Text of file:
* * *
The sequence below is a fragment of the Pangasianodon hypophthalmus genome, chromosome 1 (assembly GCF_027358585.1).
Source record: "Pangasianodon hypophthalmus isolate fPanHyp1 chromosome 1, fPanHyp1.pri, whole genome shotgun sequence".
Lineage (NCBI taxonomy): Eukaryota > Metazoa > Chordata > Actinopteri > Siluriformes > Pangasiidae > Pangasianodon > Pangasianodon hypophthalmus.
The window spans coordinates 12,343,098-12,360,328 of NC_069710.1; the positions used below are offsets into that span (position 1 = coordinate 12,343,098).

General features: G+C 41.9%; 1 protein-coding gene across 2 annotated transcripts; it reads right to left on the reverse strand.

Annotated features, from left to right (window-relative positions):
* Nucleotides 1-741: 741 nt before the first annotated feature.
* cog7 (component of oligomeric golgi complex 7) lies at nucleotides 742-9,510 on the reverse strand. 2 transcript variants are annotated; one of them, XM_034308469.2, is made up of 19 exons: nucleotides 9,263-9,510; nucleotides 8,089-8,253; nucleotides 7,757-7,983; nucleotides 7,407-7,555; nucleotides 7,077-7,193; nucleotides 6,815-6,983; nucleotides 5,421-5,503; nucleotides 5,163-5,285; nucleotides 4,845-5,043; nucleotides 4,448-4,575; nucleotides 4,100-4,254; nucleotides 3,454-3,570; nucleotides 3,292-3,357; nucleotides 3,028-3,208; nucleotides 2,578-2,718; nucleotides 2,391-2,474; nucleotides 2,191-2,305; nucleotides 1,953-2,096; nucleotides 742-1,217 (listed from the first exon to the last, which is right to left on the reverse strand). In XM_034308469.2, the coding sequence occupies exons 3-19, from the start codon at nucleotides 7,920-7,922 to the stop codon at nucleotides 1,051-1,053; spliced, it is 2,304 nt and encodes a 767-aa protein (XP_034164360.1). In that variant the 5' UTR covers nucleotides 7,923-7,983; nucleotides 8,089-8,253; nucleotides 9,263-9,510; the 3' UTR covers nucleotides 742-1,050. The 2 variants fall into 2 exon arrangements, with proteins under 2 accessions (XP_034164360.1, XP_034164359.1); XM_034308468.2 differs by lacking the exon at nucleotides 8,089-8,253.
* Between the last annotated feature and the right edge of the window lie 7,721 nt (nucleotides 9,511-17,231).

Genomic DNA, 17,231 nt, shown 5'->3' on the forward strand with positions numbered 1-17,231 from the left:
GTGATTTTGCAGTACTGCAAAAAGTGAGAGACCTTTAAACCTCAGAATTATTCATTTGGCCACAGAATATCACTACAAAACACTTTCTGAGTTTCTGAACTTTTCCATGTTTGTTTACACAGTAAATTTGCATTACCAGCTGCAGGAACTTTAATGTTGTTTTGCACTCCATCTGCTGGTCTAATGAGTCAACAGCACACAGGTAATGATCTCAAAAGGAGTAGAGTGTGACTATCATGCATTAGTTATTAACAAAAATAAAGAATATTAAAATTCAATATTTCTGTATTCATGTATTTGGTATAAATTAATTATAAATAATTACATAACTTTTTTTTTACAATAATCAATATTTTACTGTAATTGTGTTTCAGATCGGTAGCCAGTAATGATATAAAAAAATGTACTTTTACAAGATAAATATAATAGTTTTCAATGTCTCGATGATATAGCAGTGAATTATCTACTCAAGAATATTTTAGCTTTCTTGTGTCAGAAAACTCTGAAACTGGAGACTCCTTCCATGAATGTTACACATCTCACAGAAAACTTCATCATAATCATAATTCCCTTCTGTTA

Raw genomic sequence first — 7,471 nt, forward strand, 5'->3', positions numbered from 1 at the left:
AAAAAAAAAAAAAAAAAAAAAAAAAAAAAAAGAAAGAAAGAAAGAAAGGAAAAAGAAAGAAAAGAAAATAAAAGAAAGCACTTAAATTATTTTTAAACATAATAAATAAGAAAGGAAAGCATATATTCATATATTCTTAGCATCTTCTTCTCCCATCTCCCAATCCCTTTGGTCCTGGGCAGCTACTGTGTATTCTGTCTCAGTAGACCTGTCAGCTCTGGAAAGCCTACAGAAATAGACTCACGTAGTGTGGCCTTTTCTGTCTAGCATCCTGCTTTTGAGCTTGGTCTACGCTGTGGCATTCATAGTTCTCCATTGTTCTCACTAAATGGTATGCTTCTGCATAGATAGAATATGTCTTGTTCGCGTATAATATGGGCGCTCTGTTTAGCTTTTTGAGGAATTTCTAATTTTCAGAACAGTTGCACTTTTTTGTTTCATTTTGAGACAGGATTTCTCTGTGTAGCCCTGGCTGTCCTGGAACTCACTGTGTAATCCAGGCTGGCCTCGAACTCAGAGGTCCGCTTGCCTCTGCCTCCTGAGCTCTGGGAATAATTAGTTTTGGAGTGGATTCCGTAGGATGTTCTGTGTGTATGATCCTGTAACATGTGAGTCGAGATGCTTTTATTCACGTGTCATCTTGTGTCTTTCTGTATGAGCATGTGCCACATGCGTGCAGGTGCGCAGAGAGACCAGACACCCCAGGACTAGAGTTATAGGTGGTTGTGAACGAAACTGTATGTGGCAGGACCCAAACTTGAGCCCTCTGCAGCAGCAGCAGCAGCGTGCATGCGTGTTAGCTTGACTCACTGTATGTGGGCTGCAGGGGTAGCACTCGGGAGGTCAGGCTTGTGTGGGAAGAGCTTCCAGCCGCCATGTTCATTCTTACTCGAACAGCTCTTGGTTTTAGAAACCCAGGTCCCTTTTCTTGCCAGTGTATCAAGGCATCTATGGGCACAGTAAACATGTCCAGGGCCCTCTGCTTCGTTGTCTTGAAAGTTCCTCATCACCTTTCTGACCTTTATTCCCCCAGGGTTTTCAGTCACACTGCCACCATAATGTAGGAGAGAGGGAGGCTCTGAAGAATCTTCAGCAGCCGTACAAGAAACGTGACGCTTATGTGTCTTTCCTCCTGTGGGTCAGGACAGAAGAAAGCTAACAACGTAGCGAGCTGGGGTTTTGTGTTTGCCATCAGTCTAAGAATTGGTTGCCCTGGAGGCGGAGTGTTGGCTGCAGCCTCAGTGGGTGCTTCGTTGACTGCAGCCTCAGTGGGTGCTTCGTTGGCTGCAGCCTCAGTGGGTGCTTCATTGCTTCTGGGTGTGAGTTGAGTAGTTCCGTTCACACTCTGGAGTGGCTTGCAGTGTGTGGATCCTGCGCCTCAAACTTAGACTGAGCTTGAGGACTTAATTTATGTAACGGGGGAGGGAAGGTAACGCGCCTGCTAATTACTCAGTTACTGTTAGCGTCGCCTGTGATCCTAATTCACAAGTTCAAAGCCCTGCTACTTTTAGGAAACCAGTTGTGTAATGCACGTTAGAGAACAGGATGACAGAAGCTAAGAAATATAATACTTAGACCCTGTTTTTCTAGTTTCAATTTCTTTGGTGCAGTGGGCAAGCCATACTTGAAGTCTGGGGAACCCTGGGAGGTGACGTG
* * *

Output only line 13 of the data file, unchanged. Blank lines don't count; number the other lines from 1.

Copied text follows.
AAAAAAAAAAAAAAAAAAAAAAAAAAAAAAAGAAAGAAAGAAAGAAAGGAAAAAGAAAGAAAAGAAAATAAAAGAAAGCACTTAAATTATTTTTAAACATAATAAATAAGAAAGGAAAGCATATATTCATATATTCTTAGCATCTTCTTCTCCCATCTCCCAATCCCTTTGGTCCTGGGCAGCTACTGTGTATTCTGTCTCAGTAGACCTGTCAGCTCTGGAAAGCCTACAGAAATAGACTCACGTAGTGTGGCCTTTTCTGTCTAGCATCCTGCTTTTGAGCTTGGTCTACGCTGTGGCATTCATAGTTCTCCATTGTTCTCACTAAATGGTATGCTTCTGCATAGATAGAATATGTCTTGTTCGCGTATAATATGGGCGCTCTGTTTAGCTTTTTGAGGAATTTCTAATTTTCAGAACAGTTGCACTTTTTTGTTTCATTTTGAGACAGGATTTCTCTGTGTAGCCCTGGCTGTCCTGGAACTCACTGTGTAATCCAGGCTGGCCTCGAACTCAGAGGTCCGCTTGCCTCTGCCTCCTGAGCTCTGGGAATAATTAGTTTTGGAGTGGATTCCGTAGGATGTTCTGTGTGTATGATCCTGTAACATGTGAGTCGAGATGCTTTTATTCACGTGTCATCTTGTGTCTTTCTGTATGAGCATGTGCCACATGCGTGCAGGTGCGCAGAGAGACCAGACACCCCAGGACTAGAGTTATAGGTGGTTGTGAACGAAACTGTATGTGGCAGGACCCAAACTTGAGCCCTCTGCAGCAGCAGCAGCAGCGTGCATGCGTGTTAGCTTGACTCACTGTATGTGGGCTGCAGGGGTAGCACTCGGGAGGTCAGGCTTGTGTGGGAAGAGCTTCCAGCCGCCATGTTCATTCTTACTCGAACAGCTCTTGGTTTTAGAAACCCAGGTCCCTTTTCTTGCCAGTGTATCAAGGCATCTATGGGCACAGTAAACATGTCCAGGGCCCTCTGCTTCGTTGTCTTGAAAGTTCCTCATCACCTTTCTGACCTTTATTCCCCCAGGGTTTTCAGTCACACTGCCACCATAATGTAGGAGAGAGGGAGGCTCTGAAGAATCTTCAGCAGCCGTACAAGAAACGTGACGCTTATGTGTCTTTCCTCCTGTGGGTCAGGACAGAAGAAAGCTAACAACGTAGCGAGCTGGGGTTTTGTGTTTGCCATCAGTCTAAGAATTGGTTGCCCTGGAGGCGGAGTGTTGGCTGCAGCCTCAGTGGGTGCTTCGTTGACTGCAGCCTCAGTGGGTGCTTCGTTGGCTGCAGCCTCAGTGGGTGCTTCATTGCTTCTGGGTGTGAGTTGAGTAGTTCCGTTCACACTCTGGAGTGGCTTGCAGTGTGTGGATCCTGCGCCTCAAACTTAGACTGAGCTTGAGGACTTAATTTATGTAACGGGGGAGGGAAGGTAACGCGCCTGCTAATTACTCAGTTACTGTTAGCGTCGCCTGTGATCCTAATTCACAAGTTCAAAGCCCTGCTACTTTTAGGAAACCAGTTGTGTAATGCACGTTAGAGAACAGGATGACAGAAGCTAAGAAATATAATACTTAGACCCTGTTTTTCTAGTTTCAATTTCTTTGGTGCAGTGGGCAAGCCATACTTGAAGTCTGGGGAACCCTGGGAGGTGACGTG